Yet if Israel is a colonial power, it is certainly not a very good one. No good colonial power would be so willing to allow the people it is colonizing to live in peace as a separate and sovereign nation, as Israel has demonstrated its willingness to do time and time again. Palestine, not Israel, has rejected a two state solution, something I doubt any other “colony” has ever done. Imagine if King George III had told the American colonies “Hey, you guys can be free, if you want, you know, as long as you promise not to bomb London and kill British citizens.”
Israel’s depiction as a racist state, a depiction that has created so much animus towards it from the Black community, is also common, and opponents of Israel attempt to justify this claim by pointing to its controversial Law of Return, which gives any Jew the right to be an Israeli citizen without undergoing the naturalization process non-Jews must undergo.
Professor Alan Dershowitz of Harvard puts this depiction of Israel and its law of return in context in his book The Case for Israel:
The most primitive apartheid against non-Muslims is still openly practiced in some Arab countries. Moreover, Jordan has a law of return that explicitly denies citizenship to all Jews, even those who lived there for generations. Its laws provide that citizenship is open ‘to any person who was not Jewish’ and who meet certain other criteria. Saudi Arabia similarly bases eligibility or religious affiliation. Germany long had a law of return, as do China and many other countries. Yet only Israel which as citizens of virtually every religion, ethnicity, race, and national origin, is characterized by its enemies as racist or apartheid.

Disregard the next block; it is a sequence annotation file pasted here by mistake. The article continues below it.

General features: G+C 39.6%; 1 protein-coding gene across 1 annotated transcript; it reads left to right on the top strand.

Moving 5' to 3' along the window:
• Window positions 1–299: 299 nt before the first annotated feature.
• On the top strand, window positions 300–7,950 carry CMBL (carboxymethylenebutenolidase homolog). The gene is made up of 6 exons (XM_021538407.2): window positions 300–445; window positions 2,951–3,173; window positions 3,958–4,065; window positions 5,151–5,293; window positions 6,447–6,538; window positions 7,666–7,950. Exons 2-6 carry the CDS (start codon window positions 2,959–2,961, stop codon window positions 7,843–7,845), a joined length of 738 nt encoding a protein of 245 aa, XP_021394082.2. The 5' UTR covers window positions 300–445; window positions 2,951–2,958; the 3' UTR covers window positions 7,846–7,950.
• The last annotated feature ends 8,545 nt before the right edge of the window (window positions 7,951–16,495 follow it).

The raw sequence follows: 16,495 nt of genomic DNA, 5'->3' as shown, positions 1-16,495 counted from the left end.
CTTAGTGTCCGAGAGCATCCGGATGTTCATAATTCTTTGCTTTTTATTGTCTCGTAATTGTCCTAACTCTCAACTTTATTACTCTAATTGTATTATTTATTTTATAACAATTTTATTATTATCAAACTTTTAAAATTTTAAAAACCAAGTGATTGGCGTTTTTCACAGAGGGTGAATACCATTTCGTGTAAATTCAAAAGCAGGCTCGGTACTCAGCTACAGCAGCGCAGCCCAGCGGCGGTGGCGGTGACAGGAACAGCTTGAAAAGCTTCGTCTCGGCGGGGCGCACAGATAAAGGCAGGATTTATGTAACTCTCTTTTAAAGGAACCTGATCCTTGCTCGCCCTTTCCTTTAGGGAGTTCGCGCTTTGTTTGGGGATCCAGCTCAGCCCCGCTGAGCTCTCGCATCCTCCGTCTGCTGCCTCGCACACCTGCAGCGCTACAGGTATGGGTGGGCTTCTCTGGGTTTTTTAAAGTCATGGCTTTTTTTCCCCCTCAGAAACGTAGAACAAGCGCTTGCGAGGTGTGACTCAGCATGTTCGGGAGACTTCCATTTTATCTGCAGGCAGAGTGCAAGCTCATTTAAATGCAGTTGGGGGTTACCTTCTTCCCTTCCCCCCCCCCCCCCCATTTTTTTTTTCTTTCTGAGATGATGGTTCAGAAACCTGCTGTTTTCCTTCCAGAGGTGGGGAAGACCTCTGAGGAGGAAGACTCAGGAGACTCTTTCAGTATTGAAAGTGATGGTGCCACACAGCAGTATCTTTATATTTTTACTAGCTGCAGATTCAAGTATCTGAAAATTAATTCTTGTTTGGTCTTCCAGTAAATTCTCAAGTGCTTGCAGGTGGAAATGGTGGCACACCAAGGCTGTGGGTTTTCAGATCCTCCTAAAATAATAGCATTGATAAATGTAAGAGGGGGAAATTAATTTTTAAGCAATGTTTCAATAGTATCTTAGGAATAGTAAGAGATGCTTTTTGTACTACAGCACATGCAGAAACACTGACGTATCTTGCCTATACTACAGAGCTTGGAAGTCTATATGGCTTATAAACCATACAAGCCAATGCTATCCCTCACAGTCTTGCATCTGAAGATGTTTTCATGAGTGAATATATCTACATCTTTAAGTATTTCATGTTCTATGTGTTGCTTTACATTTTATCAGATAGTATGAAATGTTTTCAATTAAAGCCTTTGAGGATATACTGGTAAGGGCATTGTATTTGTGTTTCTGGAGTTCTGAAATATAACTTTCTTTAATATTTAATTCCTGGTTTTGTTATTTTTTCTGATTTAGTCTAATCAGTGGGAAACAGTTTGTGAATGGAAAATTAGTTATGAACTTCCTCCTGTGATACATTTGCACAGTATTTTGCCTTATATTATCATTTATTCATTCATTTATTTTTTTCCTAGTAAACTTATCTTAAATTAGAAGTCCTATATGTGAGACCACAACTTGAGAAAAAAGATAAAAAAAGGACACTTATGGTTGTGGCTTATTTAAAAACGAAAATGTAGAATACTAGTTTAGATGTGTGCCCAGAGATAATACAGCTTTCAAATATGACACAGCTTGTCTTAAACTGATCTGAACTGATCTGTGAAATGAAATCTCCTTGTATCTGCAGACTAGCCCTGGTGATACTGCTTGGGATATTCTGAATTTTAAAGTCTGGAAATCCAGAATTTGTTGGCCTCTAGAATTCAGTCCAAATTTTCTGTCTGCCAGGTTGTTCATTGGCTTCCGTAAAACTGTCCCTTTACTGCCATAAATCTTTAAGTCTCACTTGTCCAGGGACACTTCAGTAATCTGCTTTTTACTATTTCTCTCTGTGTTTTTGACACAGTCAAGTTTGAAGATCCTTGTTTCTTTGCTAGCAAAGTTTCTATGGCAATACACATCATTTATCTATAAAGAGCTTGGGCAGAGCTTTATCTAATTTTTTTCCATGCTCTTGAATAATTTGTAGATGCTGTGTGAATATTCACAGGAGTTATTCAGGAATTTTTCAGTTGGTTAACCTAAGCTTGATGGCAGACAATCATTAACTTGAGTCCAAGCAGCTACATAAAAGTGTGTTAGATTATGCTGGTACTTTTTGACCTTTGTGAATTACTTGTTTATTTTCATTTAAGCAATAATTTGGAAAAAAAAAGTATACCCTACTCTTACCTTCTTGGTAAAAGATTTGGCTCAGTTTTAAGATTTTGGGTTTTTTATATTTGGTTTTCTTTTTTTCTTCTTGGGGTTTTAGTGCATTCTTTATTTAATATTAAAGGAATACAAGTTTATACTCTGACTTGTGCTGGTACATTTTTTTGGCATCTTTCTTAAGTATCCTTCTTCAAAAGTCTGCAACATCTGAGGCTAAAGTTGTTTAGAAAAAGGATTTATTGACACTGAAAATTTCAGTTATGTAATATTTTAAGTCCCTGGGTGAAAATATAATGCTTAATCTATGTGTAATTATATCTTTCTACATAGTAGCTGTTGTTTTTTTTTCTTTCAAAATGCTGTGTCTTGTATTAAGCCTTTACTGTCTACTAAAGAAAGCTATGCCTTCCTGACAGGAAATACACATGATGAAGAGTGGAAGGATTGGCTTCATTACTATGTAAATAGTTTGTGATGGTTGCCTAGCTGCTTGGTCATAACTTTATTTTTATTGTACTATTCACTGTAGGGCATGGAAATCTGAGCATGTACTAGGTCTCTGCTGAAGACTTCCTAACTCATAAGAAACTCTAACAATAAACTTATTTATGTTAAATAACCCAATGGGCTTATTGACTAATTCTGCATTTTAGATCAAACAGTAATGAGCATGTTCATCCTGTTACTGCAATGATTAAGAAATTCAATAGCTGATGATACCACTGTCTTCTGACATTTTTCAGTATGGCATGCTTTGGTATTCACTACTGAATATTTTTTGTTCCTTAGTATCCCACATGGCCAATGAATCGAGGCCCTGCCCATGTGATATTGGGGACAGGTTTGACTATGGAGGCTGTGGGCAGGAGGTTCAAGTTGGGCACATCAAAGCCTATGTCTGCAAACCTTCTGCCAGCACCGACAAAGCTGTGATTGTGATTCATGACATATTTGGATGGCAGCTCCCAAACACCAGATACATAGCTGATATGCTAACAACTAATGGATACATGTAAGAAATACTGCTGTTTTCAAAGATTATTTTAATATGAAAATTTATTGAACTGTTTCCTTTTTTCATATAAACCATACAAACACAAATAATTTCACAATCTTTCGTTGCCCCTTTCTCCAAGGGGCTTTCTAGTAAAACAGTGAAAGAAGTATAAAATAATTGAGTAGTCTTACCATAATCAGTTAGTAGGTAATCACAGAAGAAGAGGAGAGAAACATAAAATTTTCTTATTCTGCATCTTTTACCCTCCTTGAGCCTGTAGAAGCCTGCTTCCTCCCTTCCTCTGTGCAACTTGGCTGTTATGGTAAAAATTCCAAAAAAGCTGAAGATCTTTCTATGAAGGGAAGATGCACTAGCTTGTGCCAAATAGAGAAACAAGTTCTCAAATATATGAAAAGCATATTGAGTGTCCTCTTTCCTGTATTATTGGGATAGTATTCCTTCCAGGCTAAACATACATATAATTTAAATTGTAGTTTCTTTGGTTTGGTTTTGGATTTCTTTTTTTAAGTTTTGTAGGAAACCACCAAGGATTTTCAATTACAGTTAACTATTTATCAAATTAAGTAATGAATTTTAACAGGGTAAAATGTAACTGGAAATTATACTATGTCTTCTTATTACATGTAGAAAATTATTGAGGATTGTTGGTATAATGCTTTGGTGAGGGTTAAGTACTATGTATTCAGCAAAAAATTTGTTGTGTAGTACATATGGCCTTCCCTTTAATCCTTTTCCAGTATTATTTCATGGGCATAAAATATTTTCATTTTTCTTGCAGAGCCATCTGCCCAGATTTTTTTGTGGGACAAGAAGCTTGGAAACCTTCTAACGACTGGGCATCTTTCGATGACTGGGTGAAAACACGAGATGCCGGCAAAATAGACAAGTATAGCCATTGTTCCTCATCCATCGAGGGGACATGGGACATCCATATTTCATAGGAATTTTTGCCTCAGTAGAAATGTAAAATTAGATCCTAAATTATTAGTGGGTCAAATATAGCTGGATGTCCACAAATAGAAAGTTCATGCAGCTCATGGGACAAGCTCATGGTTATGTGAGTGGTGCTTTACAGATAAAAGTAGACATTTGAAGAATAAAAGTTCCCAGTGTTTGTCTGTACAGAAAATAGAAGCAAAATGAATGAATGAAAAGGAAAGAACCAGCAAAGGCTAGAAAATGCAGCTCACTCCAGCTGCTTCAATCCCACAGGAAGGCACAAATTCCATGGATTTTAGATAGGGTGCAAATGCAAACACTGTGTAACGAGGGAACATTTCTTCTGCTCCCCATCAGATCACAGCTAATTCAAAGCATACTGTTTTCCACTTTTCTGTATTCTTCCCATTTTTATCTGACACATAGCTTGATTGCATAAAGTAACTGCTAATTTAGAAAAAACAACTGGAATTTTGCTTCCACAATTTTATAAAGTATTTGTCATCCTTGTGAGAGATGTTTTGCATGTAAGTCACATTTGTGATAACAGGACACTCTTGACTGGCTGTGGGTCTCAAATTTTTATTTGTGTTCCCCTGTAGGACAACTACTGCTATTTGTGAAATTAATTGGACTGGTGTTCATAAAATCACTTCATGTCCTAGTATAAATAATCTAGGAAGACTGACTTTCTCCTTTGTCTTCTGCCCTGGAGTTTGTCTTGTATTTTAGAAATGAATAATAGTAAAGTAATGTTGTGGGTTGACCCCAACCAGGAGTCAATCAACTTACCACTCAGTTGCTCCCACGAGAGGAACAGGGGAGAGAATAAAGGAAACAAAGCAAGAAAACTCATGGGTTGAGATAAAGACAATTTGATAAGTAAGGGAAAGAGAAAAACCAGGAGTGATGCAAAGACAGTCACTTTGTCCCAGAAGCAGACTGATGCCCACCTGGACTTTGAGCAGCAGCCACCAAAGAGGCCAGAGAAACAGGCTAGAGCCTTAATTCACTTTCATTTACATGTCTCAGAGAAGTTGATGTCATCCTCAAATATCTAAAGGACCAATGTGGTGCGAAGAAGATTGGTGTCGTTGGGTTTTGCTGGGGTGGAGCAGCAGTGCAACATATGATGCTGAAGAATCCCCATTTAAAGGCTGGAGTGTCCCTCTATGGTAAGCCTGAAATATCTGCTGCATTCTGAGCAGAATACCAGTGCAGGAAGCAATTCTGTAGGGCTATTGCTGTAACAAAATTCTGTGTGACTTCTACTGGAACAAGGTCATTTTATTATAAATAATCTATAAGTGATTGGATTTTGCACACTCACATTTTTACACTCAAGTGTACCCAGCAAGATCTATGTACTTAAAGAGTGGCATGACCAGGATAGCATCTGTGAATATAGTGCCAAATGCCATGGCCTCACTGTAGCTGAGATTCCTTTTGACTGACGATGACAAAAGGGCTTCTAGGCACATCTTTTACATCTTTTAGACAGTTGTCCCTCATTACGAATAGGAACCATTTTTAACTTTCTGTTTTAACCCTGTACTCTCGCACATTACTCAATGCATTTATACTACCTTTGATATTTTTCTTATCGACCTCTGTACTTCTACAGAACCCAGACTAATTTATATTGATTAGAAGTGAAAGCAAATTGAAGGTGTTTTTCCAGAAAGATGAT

Perhaps the most prevalent, though largely unspoken, argument from Black Progressives as to why African Americans should reject Israel in favor of the Palestinians is one alluded to earlier here by Joy Reid, that Palestinians, like us, are “people of color”, therefore their should be an alliance between us and them.
However, although there may be little evidence that Palestinians are racist against Blacks, indeed some reports indicate that there are 10,000 Arab Africans in Gaza, there are other forms of prejudice beyond racial prejudice. There is also religious prejudice.